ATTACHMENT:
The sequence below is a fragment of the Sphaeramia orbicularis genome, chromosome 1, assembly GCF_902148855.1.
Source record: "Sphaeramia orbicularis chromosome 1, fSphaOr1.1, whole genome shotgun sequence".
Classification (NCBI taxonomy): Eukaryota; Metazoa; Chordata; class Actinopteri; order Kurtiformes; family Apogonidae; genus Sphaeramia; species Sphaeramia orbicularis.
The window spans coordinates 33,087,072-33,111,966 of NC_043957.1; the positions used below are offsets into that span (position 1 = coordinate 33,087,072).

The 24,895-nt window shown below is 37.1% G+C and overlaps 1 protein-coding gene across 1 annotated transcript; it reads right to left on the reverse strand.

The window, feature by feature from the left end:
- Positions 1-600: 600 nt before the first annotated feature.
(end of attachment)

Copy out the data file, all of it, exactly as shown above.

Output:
The sequence below is a fragment of the Sphaeramia orbicularis genome, chromosome 1, assembly GCF_902148855.1.
Source record: "Sphaeramia orbicularis chromosome 1, fSphaOr1.1, whole genome shotgun sequence".
Classification (NCBI taxonomy): Eukaryota; Metazoa; Chordata; class Actinopteri; order Kurtiformes; family Apogonidae; genus Sphaeramia; species Sphaeramia orbicularis.
The window spans coordinates 33,087,072-33,111,966 of NC_043957.1; the positions used below are offsets into that span (position 1 = coordinate 33,087,072).

The 24,895-nt window shown below is 37.1% G+C and overlaps 1 protein-coding gene across 1 annotated transcript; it reads right to left on the reverse strand.

The window, feature by feature from the left end:
- Positions 1-600: 600 nt before the first annotated feature.